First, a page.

Simon Haskel on supporting SMEs in their export activities
Tonight in the Lords, Peers will debate the BIS Department’s response to a recent report on SMEs, which came down very firmly in support of providing export services.
So what is being done in relation to the matters raised? Quite a lot it seems. Re-focusing the work of UKTI; building more partnerships and working with intermediaries to create more awareness and confidence; focusing on medium sized businesses; more UK export finance deals. All of this is very welcome but does UKTI have adequate qualified staff with business experience to satisfy the increased demands?
For example, parliamentary questions in the Commons last month revealed that the Export Refinancing Scheme has still not helped a single business. Neither has the Direct Lending scheme. Both were designed to replace the Export Enterprise Finance Guarantee – abandoned after it only assisted five firms. The number of transactions carried out by UK export finance has increased, but how many of these deals apply to SMEs? In general, we read that finance for SMEs is still falling.
I was rather disappointed that the Chancellor’s document ‘The Next Phase’ including a heading that spoke about “sustaining the many good initiatives of the last three years” – as if all of this started when the Coalition came to power. There was of course, government help for exporters when Labour was in power and indeed before. Ministers should be saying that what was done before is being built on rather than blamed. This is what will help convince those running SMEs that that Whitehall is serious about exports.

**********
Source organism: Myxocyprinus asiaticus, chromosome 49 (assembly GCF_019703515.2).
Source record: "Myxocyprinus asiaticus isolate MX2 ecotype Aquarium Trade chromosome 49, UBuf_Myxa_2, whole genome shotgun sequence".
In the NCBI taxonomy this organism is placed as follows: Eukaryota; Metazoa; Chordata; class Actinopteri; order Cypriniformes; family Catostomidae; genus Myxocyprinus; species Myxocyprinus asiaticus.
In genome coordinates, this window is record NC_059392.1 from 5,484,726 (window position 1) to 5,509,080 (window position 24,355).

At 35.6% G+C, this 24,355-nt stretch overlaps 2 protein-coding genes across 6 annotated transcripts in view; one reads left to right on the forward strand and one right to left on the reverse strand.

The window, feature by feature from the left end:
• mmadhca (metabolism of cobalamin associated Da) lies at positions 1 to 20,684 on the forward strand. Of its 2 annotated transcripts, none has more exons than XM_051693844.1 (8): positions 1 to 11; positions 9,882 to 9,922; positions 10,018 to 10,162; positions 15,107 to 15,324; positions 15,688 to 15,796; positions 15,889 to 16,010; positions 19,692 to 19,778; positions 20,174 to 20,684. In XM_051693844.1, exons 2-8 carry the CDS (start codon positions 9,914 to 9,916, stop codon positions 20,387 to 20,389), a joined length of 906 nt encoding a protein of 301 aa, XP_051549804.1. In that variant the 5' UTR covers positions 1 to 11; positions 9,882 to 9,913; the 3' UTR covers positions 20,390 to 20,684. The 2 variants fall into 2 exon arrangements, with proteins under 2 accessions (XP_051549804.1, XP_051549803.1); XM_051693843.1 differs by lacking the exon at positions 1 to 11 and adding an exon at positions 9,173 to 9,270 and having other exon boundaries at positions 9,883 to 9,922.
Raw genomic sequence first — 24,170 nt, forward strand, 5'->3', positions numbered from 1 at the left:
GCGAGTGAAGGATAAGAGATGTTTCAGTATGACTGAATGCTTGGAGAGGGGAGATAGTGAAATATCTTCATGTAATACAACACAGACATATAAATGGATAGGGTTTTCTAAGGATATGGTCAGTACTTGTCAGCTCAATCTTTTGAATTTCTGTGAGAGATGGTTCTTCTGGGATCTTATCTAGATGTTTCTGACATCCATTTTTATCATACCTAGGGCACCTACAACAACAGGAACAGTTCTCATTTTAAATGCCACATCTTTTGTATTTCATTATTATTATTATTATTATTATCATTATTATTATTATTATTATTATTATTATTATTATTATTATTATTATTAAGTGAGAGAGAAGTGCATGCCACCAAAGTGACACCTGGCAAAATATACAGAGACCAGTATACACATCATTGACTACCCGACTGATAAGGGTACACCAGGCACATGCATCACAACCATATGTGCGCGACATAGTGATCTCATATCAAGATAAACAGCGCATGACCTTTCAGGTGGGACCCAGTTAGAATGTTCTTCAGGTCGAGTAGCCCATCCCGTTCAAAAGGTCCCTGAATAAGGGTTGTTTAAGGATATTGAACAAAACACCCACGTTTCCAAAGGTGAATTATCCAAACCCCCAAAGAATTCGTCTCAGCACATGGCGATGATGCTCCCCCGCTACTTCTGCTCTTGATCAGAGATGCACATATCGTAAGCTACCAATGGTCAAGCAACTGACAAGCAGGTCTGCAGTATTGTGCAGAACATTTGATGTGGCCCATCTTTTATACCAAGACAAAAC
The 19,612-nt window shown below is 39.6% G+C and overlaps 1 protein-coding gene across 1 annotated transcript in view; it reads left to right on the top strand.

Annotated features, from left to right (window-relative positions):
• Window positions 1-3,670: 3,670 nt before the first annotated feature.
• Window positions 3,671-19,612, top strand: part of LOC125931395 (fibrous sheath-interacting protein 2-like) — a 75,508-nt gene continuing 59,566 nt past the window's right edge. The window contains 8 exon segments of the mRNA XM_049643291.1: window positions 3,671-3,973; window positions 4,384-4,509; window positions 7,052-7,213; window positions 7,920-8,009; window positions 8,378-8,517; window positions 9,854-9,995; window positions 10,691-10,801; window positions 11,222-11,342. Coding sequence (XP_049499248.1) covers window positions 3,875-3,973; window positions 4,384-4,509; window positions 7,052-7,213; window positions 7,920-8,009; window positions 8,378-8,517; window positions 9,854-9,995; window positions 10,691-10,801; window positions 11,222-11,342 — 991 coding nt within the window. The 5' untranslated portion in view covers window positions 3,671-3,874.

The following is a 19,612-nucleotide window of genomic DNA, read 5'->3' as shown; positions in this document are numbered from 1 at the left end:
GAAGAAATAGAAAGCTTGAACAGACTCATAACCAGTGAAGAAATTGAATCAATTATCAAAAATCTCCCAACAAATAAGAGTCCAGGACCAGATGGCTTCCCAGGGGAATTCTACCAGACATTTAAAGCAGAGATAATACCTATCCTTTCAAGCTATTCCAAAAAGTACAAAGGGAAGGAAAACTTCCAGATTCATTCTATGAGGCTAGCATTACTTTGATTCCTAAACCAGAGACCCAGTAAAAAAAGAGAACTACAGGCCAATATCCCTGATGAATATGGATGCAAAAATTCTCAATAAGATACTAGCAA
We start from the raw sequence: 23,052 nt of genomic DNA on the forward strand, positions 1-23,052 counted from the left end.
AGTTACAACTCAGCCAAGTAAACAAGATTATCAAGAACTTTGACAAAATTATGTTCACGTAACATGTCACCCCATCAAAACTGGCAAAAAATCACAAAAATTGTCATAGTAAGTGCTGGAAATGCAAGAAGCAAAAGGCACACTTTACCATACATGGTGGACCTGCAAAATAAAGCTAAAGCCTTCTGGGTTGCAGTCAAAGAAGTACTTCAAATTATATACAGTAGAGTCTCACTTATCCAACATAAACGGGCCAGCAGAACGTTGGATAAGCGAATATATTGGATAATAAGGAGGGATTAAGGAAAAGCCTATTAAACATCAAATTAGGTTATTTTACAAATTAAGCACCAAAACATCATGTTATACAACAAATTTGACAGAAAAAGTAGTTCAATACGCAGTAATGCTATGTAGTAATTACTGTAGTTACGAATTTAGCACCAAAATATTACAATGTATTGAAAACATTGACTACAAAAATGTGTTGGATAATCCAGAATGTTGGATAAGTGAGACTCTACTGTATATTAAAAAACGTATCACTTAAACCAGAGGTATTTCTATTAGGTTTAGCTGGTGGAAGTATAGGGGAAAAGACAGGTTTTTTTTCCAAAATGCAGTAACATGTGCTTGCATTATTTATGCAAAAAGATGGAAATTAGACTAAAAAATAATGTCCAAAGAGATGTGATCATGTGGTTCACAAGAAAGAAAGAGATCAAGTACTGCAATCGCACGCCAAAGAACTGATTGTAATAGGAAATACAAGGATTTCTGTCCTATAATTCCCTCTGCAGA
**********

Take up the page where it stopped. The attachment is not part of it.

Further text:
To give credit where it is due, I welcome the attempt to achieve some political continuity by appointing Trade Ambassadors from all political parties and none. (Shadow BIS Secretary Chuka Umunna led a UKTI trade mission to Nigeria and Ghana last May.) But it will only have an impact when it involves work with SMEs rather than a focus entirely on big deals in particular countries. Last month, the UK won a contract to run 16 further education colleges in Saudi Arabia. A clear sign of co-operation between government departments and the use of exports to assist capacity building, but were SMEs and UKTI involved?
Education, intangibles: they are all part of the knowledge economy, requiring the best brains. So why does the Home Office put barriers in the way. It is no use saying that because this is part of the cross-government industrial strategy there are no longer problems. Every businessman or researcher’s day to day experience says otherwise. This is where there is growing export potential for SMEs – the kind of growth that will balance our economy. So let’s have a unity of purpose.
Last month we were told that from September the ONS is going to overhaul our national accounts, to include all of our R&D. Our knowledge business is now going to be included in GDP instead of being considered a cost of production, bolstering GDP numbers. Leaving aside that this coincides with the run up to a general election, and that there is more to life than GDP, will this reform bolster export figures too?
Lord Simon Haskel is a backbench Labour Peer
Published 6th May 2014